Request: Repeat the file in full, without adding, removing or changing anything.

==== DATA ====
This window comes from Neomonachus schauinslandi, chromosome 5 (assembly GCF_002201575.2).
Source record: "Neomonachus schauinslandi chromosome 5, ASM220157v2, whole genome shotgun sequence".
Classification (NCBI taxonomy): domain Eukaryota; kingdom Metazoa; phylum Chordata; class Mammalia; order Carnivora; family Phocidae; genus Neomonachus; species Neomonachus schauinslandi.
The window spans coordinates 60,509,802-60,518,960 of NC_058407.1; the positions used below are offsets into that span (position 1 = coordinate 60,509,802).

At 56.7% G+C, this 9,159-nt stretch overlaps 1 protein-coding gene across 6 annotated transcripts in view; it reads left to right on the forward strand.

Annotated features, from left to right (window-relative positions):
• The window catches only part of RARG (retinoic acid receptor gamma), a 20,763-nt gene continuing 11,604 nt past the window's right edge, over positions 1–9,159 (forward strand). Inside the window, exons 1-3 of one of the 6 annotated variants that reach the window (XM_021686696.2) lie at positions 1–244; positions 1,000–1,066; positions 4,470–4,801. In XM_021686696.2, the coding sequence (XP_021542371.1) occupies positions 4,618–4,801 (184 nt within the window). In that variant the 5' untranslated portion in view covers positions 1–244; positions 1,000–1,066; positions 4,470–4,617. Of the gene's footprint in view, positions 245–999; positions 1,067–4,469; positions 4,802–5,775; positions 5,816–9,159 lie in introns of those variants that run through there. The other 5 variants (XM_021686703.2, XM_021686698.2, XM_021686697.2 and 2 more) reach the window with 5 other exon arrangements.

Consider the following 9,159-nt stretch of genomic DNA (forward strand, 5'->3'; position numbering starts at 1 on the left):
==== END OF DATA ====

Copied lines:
This window comes from Neomonachus schauinslandi, chromosome 5 (assembly GCF_002201575.2).
Source record: "Neomonachus schauinslandi chromosome 5, ASM220157v2, whole genome shotgun sequence".
Classification (NCBI taxonomy): domain Eukaryota; kingdom Metazoa; phylum Chordata; class Mammalia; order Carnivora; family Phocidae; genus Neomonachus; species Neomonachus schauinslandi.
The window spans coordinates 60,509,802-60,518,960 of NC_058407.1; the positions used below are offsets into that span (position 1 = coordinate 60,509,802).

At 56.7% G+C, this 9,159-nt stretch overlaps 1 protein-coding gene across 6 annotated transcripts in view; it reads left to right on the forward strand.

Annotated features, from left to right (window-relative positions):
• The window catches only part of RARG (retinoic acid receptor gamma), a 20,763-nt gene continuing 11,604 nt past the window's right edge, over positions 1–9,159 (forward strand). Inside the window, exons 1-3 of one of the 6 annotated variants that reach the window (XM_021686696.2) lie at positions 1–244; positions 1,000–1,066; positions 4,470–4,801. In XM_021686696.2, the coding sequence (XP_021542371.1) occupies positions 4,618–4,801 (184 nt within the window). In that variant the 5' untranslated portion in view covers positions 1–244; positions 1,000–1,066; positions 4,470–4,617. Of the gene's footprint in view, positions 245–999; positions 1,067–4,469; positions 4,802–5,775; positions 5,816–9,159 lie in introns of those variants that run through there. The other 5 variants (XM_021686703.2, XM_021686698.2, XM_021686697.2 and 2 more) reach the window with 5 other exon arrangements.

Consider the following 9,159-nt stretch of genomic DNA (forward strand, 5'->3'; position numbering starts at 1 on the left):